Even though the route on the second day trends downhill, there are some sections of the trail that defy belief that anyone could ride up or down them. Not far down the path from the moguls, there is a steep drop into a deep ravine. Of the three women ahead of me, two of them wiped out and then three men came booming down the track and smashed into them and they all fell over as though they were a string of dominoes. One guy was thrown from his bike and plummeted into a stand of young trees and wet bushes and it was only by "The grace of God" that no one was seriously injured.
Just a way down the course as you round a curve, there was a sight that caused all of us to stop in amazed dismay. The route up ahead was so vertical that it gave the illusion of being a wall made of mud. I could hear groans behind me as weary and soaked cyclists came upon the sight. There was nothing for it but to hoist our bikes onto our shoulders and start climbing. The trick to making it up the sheer incline was to make like you were cross country skiing and use the edges of your cycling shoes to cut into the muck and grunt your way to the top.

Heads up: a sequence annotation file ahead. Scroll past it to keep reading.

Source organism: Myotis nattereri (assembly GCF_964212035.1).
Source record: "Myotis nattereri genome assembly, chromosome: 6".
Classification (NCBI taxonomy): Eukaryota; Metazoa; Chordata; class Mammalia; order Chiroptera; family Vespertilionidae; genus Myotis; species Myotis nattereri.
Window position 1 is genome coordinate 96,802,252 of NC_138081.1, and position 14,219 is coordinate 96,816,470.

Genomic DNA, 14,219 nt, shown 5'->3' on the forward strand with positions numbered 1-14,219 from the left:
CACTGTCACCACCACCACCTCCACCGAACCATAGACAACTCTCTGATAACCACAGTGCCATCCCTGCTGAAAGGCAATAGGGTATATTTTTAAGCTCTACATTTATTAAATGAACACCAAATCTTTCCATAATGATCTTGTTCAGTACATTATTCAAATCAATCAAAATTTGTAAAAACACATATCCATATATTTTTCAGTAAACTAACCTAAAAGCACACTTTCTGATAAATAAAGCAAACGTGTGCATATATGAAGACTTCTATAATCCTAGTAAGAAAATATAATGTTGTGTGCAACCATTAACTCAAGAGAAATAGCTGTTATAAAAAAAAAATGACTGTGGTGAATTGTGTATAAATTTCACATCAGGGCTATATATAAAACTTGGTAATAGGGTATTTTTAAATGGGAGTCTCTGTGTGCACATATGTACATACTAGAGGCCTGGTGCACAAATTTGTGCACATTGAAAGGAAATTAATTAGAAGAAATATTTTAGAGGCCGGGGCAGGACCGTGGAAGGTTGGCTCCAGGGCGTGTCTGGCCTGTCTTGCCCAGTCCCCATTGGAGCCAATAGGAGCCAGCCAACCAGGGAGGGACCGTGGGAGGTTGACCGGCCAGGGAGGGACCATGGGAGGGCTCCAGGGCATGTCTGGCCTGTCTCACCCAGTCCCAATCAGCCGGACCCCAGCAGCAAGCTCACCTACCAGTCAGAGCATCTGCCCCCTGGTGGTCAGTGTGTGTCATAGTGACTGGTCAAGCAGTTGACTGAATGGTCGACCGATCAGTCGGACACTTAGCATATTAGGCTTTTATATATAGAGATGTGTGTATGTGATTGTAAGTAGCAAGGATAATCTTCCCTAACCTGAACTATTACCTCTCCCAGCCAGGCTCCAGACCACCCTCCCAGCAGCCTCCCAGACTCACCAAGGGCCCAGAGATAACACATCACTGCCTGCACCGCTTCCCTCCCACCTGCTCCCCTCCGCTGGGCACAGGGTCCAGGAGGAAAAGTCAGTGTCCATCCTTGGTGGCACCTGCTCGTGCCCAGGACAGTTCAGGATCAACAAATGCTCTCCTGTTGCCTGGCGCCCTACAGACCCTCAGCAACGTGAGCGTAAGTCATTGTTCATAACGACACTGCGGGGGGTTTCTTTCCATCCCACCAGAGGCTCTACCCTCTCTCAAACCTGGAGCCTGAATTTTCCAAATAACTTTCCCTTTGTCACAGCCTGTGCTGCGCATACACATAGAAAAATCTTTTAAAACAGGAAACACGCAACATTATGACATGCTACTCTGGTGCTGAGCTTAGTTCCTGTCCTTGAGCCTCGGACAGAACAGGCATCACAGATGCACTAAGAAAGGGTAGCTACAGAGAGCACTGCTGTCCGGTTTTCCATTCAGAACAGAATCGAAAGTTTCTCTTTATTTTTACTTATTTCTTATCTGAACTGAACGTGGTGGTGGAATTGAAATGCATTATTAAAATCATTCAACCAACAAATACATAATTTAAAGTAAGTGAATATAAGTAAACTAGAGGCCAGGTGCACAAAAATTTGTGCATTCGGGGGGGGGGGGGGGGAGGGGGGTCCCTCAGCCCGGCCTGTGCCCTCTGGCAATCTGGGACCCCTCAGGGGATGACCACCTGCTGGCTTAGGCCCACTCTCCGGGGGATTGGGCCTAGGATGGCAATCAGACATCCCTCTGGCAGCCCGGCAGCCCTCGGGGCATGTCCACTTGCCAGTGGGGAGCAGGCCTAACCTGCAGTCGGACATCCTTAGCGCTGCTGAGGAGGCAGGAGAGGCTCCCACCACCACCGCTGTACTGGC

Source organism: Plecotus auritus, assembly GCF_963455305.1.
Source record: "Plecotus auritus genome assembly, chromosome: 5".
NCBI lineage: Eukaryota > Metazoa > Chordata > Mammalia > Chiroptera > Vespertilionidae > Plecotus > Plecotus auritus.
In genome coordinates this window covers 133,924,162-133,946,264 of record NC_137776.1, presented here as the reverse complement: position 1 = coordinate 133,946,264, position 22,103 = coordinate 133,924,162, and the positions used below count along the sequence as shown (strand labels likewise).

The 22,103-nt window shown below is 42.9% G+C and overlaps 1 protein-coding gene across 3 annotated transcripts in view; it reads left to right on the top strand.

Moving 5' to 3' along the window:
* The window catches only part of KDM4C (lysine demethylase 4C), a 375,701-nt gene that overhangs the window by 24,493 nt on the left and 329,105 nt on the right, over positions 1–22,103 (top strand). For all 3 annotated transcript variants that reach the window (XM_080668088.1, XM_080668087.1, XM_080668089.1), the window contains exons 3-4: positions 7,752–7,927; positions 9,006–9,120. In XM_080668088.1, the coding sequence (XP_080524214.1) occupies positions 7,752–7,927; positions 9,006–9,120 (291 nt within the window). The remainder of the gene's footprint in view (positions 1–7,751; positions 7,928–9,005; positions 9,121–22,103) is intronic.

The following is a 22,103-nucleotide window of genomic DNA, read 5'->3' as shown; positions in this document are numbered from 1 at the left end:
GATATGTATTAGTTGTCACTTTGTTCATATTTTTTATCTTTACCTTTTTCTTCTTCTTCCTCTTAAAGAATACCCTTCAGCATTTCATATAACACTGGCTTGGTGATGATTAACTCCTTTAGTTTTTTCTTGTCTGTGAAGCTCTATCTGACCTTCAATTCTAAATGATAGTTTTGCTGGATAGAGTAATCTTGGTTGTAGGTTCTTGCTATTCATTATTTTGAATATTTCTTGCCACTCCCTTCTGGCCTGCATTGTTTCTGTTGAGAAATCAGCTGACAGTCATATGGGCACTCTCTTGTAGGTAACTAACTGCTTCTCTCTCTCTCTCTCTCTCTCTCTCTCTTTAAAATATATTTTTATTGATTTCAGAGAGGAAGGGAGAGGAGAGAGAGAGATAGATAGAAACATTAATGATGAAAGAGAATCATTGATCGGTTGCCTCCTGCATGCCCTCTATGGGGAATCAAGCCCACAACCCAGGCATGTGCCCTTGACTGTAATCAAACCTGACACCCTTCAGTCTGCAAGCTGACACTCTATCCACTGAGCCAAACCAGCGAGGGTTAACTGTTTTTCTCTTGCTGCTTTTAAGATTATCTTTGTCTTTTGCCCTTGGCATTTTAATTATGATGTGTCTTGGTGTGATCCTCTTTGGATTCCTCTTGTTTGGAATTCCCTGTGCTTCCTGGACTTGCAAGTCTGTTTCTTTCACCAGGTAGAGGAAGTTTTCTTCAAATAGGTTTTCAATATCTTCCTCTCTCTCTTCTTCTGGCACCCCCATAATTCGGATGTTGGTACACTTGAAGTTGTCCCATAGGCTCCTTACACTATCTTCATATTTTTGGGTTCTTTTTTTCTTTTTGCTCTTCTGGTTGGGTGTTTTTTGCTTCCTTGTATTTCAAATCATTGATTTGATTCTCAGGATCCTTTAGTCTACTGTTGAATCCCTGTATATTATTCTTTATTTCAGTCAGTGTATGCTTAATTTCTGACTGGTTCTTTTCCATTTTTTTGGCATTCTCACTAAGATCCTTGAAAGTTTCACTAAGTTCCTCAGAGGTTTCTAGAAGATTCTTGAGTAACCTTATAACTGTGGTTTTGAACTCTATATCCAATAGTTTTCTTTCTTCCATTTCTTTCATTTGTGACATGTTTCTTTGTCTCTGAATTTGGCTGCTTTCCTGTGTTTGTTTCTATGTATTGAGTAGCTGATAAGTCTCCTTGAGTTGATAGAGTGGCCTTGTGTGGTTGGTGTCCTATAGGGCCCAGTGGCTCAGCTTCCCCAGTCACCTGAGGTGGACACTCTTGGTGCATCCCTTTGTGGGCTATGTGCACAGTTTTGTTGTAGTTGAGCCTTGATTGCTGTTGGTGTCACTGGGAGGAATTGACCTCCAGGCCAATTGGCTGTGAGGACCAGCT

After another brief stop at the next checkpoint it was a long slog through the mire to the finish line in Hinton. Twice, just before completing the tour, I lost all braking power and I had no choice but hang on and hope that I could successfully scream down the greasy slopes and not wipe out and either injure myself or damage "Furry Lewis" and have to take a flaggin' wagon to the finish line. After eighty five soggy clicks, that would suck!
Joel, one of the organizers, drove up on the wet double track and stopped to ask me to guesstimate how many riders were behind me on the route. Making a quick judgement, I told him that there were thirty riders behind me. Compared to last year when Jackie and I came in last, moving up thirty spots was an improvement. Especially considering that this year was the Greasefest!